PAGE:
It can be especially hard to make a compelling case for “soft skills” like those above; they can be hard to quantify or certify.
Rather than just asking the employer to take your word for it, why not have someone else vouch for you?
In an increasingly review-driven world, a new trend in resumes and cover letters is to include a short quote from your manager, a customer or client, or some other credible source.
It’s most effective when the quote can be verified, perhaps because it’s online as a recommendation in your LinkedIn profile. That’s a great reason – among many – to get LinkedIn recommendations.
You can also quote from a letter of recommendation, adding in parentheses that the full letter is available upon request. A customer kudo might be another good source, probably omitting the customer’s name to maintain confidentiality. A glowing excerpt from a performance review can be very effective, including the manager’s title but perhaps omitting their name if you feel it might be distracting or inappropriate. Include the date, if recent.
Here’s an example, this one involving a LinkedIn recommendation. Let’s say Judith Jones wants her resume to communicate above all that she’s a team player, but she knows that just saying so won’t be very convincing.
Fortunately, Judith’s LinkedIn profile contains the following recommendation from a key internal customer:
“I had the pleasure of working with Judith in two different companies over the course of eight years. Judith is a consummate Human Resources professional and would be an asset to any company that hired her. She is always open to new processes and she partnered well with Payroll. She often came to me and asked ‘How can I make this process work better for you?’ She’s an incredibly collaborative colleague. I highly recommend Judith.”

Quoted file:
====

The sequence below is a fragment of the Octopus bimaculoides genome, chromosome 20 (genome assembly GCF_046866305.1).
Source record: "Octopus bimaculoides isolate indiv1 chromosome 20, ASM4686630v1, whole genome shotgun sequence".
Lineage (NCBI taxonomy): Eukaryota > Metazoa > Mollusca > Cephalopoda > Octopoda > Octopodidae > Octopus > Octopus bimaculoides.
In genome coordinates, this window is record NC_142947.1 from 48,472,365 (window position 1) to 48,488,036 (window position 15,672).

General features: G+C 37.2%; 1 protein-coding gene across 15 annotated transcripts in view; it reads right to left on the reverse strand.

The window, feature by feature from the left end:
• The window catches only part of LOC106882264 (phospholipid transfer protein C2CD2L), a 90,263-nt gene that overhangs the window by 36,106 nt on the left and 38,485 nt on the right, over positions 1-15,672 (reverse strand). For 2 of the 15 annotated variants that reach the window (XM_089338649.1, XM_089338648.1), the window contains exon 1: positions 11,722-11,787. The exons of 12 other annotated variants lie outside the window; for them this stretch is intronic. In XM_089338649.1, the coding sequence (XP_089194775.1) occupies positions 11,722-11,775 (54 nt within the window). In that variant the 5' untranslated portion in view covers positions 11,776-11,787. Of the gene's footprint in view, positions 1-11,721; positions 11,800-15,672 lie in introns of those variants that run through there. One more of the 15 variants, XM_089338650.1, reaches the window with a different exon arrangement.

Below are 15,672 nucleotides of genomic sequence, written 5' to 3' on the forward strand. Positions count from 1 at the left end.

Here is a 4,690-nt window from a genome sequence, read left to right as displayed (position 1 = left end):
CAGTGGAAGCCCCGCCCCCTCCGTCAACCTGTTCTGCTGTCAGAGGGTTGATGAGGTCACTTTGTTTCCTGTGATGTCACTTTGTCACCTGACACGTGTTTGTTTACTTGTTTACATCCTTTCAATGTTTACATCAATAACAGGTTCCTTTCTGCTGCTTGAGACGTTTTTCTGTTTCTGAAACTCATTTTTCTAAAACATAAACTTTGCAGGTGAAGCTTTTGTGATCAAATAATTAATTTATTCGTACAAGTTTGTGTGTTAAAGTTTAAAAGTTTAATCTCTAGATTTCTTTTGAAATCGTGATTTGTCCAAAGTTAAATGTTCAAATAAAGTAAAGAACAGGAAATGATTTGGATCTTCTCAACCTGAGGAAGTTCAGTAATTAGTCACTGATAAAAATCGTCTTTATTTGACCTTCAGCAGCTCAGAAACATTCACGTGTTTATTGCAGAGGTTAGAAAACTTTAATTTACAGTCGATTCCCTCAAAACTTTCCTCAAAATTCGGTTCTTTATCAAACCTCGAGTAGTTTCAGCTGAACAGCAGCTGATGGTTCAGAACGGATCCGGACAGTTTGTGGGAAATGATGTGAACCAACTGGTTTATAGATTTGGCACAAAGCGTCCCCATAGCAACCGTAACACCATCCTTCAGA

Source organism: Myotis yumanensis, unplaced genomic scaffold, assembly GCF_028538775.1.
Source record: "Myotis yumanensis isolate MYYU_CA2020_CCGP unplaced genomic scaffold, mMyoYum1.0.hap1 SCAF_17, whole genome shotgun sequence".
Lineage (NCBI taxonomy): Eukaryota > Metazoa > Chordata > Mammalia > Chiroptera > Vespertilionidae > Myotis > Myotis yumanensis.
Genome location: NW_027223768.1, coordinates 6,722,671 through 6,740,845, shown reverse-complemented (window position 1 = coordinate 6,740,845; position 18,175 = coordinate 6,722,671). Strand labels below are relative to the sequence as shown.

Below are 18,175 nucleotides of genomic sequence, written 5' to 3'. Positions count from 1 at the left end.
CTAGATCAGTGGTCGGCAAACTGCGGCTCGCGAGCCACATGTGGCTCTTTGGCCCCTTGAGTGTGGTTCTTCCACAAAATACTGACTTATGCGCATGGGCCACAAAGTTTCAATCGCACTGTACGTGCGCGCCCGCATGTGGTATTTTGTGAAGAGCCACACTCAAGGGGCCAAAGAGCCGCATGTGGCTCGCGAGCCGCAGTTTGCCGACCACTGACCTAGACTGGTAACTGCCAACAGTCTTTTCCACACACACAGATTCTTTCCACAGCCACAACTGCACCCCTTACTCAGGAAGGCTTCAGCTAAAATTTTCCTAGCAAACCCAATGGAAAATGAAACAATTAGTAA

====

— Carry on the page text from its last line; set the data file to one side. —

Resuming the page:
– Steven Sanchez, Director of Payroll, The Green Company
For her resume, she should shorten this to something brief and punchy, such as:
“Judith is a consummate Human Resources professional … She often came to me and asked ‘How can I make this process work better for you?’ She’s an incredibly collaborative colleague. I highly recommend Judith.”
(Steven Sanchez, Director of Payroll, Multinational Marketing, Inc., excerpted from: www.linkedin.com/in/Judithqjones)
(Notice we are including Steven’s name. His comment has already been made public, so he obviously has no objection to being quoted by name.)
Where to Use Testimonials in Your Resume
Where would you put this in your resume? Some good spots might be:
- At the end of the Summary. This is a very powerful location, so reserve it for strong, extremely relevant praise from your direct manager, senior management or other high-profile source.
- At the end of the resume.
- In the Experience section, under the job in which you received the praise.
For another way of formatting the testimonials, check out my post on the Blurbs Block.
So my advice is: Get LinkedIn recommendations, and also hang onto your customer kudos. They can say a lot for you!